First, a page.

It's a strange phenomenon because I don't expect English cities to be closed that early at 6pm in Wolverhampton, UK, viz.

Is there any (economical), (historic), (social) reason for closing so early? Strange enough, Wolverhampton has a pseudo-24hrs hypermarket.

Are there other UK cities that are like these? Is it a normal thing for English cities to close early on weekdays like in Sydney, Australia?

Please don't get me wrong, I'm not criticizing the closing hours, I like in a German city that also closes early but a little later at 8pm. I'm just curious as to whether there's a reason for early closing time in English cities and I would like to prepare myself just in case I arrive at a city at 6pm and I couldn't find shops, e.g. pharmacy, bookshops, clothing shops.

  • 3
    What day of the week did you see this? Multiple days? What is your home country that you consider 'normal'? What kind of stores are you trying to use? Jan 4, 2016 at 21:34
  • I'm not saying it's abnormal. I'm just curious why it closes that early ;P
    – alvas
    Jan 4, 2016 at 21:50
  • 4
    In several West European cities you will find the shops close at 6 pm on a normal working day and often earlier on the Saturday and no opening on Sunday. The UK usually has longer hours but not all cities/shops follow that to the outmost.
    – Willeke
    Jan 4, 2016 at 22:00
  • 2
    Because they can is the answer to most economic questions.
    – JonathanReez
    Jan 4, 2016 at 22:26
  • @alvas Anywhere you go, much depends on the local conditions. In a large city, or least one where many people keep late hours, you'll have enough available labor and enough available customers to keep longer hours. If the city center is desolate after business hours, not even restaurants and corner stores may be open long after 5pm. By the same token, a donut shop near me that caters to hipsters does not open till 10am (5-6 hours after the regular donut shops do). And an Asda would have a vastly larger catchment than a Boots, and greater economies of scale, so it's unsurprising they're 24-hr.
    – choster
    Jan 5, 2016 at 0:05

2 Answers 2


It's fairly normal in many parts of Europe that regular non-entertainment, non-tourist oriented shops keep regular business hours and don't open in the evening. This is especially true of smaller shops.

The historical, economic and social reason is simple - shop-workers like to have a life. They don't want to work evenings any more than you do, and most shop owners don't want to pay staff to work evenings unless there is the trade to support it. Europeans haven't bought into the idea that 'shopping is entertainment', or that everyone should be able to buy plumbing supplies at 2am.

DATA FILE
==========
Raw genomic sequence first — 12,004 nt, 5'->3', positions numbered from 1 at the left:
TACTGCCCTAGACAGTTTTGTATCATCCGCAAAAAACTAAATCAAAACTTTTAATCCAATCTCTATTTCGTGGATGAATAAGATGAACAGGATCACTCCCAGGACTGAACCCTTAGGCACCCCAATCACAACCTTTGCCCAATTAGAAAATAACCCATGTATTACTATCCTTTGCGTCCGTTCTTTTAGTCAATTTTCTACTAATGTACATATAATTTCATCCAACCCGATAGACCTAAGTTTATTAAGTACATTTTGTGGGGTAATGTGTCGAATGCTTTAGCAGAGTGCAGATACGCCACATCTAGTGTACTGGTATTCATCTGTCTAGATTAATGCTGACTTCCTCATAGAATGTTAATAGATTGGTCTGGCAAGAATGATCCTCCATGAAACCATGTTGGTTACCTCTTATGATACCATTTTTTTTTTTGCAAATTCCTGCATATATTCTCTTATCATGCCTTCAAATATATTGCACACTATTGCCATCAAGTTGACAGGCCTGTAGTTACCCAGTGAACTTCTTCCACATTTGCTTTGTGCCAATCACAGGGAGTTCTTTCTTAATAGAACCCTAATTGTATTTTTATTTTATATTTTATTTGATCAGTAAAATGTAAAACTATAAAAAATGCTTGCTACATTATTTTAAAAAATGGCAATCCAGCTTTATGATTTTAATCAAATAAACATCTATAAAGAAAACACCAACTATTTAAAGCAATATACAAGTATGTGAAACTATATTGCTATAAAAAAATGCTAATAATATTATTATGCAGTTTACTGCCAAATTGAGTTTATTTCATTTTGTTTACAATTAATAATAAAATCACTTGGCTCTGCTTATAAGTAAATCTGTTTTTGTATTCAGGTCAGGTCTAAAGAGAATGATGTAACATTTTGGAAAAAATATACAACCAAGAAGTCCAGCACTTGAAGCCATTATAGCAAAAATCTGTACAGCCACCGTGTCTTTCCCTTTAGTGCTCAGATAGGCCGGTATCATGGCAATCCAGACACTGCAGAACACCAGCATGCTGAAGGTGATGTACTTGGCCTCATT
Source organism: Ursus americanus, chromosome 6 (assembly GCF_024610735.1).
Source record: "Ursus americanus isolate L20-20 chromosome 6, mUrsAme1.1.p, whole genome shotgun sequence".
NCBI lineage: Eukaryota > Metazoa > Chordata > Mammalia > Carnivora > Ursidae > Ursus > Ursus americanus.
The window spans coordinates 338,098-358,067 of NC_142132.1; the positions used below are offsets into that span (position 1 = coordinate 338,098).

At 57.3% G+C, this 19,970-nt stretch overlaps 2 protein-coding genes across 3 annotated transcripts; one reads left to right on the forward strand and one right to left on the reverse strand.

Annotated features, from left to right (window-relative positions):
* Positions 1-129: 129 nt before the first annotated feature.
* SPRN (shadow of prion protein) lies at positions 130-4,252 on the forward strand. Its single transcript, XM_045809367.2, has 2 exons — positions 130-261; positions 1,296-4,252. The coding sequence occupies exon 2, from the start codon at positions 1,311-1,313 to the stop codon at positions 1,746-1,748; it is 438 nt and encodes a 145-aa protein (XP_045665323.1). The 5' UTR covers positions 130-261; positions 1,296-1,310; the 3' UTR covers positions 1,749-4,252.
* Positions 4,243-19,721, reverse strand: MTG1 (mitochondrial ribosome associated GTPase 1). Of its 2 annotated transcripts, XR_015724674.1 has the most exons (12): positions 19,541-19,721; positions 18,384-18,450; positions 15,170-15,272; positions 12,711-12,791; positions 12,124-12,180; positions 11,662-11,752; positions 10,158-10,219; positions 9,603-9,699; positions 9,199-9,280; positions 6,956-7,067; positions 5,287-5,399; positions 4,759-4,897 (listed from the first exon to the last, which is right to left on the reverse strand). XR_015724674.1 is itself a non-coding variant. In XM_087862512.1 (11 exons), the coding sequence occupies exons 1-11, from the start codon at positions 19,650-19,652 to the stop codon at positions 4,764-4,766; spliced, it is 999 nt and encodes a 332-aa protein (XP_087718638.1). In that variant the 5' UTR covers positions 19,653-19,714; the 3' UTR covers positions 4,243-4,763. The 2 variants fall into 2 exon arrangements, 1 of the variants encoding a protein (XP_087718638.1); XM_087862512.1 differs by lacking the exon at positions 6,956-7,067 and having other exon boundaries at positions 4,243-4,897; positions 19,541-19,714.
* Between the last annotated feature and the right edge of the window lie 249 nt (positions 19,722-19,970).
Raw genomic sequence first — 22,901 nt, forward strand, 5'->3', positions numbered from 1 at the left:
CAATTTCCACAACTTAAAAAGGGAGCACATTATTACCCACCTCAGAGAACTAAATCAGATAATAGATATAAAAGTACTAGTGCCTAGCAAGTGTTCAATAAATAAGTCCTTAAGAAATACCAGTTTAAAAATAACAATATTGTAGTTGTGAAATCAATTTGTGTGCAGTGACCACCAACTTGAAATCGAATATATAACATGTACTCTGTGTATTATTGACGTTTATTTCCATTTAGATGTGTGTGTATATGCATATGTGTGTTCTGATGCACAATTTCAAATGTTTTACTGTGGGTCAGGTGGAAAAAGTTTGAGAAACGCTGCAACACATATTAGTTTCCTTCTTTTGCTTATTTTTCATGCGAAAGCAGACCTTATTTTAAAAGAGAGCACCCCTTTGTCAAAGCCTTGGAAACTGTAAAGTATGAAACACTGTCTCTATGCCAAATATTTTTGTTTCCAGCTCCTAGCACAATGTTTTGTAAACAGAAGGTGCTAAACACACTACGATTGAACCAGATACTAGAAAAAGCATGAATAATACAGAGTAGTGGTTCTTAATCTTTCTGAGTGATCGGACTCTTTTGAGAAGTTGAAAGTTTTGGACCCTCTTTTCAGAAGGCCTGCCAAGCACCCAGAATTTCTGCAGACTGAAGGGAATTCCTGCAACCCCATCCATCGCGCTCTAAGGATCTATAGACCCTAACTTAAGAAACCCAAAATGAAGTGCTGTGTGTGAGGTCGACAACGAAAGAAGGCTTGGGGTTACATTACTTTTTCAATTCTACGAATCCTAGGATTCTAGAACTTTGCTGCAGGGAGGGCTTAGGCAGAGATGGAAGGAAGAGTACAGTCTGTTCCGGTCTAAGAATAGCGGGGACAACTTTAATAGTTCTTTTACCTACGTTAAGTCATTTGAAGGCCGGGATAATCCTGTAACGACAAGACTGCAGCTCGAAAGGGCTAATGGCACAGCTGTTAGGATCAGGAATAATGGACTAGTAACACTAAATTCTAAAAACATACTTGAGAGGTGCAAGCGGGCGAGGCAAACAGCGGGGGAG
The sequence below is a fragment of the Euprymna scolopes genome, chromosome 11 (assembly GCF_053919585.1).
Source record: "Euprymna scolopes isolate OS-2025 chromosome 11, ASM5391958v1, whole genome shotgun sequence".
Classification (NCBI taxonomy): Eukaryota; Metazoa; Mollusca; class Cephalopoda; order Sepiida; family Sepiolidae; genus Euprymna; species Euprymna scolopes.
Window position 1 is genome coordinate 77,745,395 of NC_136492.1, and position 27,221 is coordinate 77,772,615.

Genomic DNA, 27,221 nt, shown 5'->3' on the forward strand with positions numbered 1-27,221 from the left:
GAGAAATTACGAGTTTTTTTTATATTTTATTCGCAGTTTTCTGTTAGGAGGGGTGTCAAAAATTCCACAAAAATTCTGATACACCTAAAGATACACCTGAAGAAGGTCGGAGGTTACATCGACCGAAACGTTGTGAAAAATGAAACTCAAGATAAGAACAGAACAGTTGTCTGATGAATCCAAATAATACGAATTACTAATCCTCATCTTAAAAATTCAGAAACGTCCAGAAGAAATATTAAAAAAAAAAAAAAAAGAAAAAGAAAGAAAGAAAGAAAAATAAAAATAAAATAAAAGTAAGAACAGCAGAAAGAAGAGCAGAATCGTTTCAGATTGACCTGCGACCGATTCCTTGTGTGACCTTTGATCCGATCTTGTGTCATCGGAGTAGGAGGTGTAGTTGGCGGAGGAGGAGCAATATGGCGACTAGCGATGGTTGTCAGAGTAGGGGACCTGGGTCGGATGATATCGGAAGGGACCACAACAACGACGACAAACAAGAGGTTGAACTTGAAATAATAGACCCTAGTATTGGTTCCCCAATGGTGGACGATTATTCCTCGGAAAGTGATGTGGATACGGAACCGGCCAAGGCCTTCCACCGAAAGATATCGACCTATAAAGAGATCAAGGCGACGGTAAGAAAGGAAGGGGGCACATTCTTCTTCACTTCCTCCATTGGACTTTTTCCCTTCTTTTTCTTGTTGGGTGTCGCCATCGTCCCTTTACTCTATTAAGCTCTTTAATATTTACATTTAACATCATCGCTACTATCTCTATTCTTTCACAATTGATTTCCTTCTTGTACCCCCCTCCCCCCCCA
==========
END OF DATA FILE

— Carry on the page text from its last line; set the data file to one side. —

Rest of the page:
it isn't a hard and fast rule. The bigger the city, and the bigger the store, the more likely it is to be open later.

You will almost always find a big grocery store that opens well into the evening, and often bigger department stores on the outskirts of the town open late too. But smaller stores in the centre of town usually don't.

Restaurants, pubs, clubs etc. do of course open late. For essential services like a pharmacy there is usually one that is open late in most towns, on a rotating basis.

  • Is this normal in UK for cities with closed shops at around 6-ish pm? I'ven't been to much of UK, so I'm not that sure. In Germany, it's ranges from 6-ish to 8-ish. Some bigger cities open up to 9-10pm but that's pretty much the few cities that are well-known (Frankfurt, Berlin, Cologne, Hamburg, Munich, Stuttgart, etc.)
    – alvas
    Jan 4, 2016 at 22:00
  • 1
    The thing I never quite figured out is: If everyone is working in the day, who is going into the shops?! Jan 4, 2016 at 22:32
  • 2
    @MichaelHampton: You have found the reason why many shops can be almost deserted before 2 PM on workdays, while the same shops are completely crowded after 7 PM and on Saturdays. More seriously, at least grocery shopping is "traditionally" done by the member in a household who doesn't have a full-time job (if the household can afford this). Jan 5, 2016 at 1:03
  • @MichaelHampton John Cleeses view on the matter
    – gerrit
    Jan 5, 2016 at 14:50

The times do seem a little early for a town the size of Wolverhampton. But Wolverhampton is not really an independent city. It's effectively an outer suburb of Birmingham, the second largest city in the UK. As you note in your question there is also a large retail park nearby.

Therefore people who have cars will have no problem driving to the retail park or a more central area of the West Midlands conurbation. So the demand for local shops is less.

The same phenomenon can be observed around other large cities, such as London

Not the answer you're looking for? Browse other questions tagged .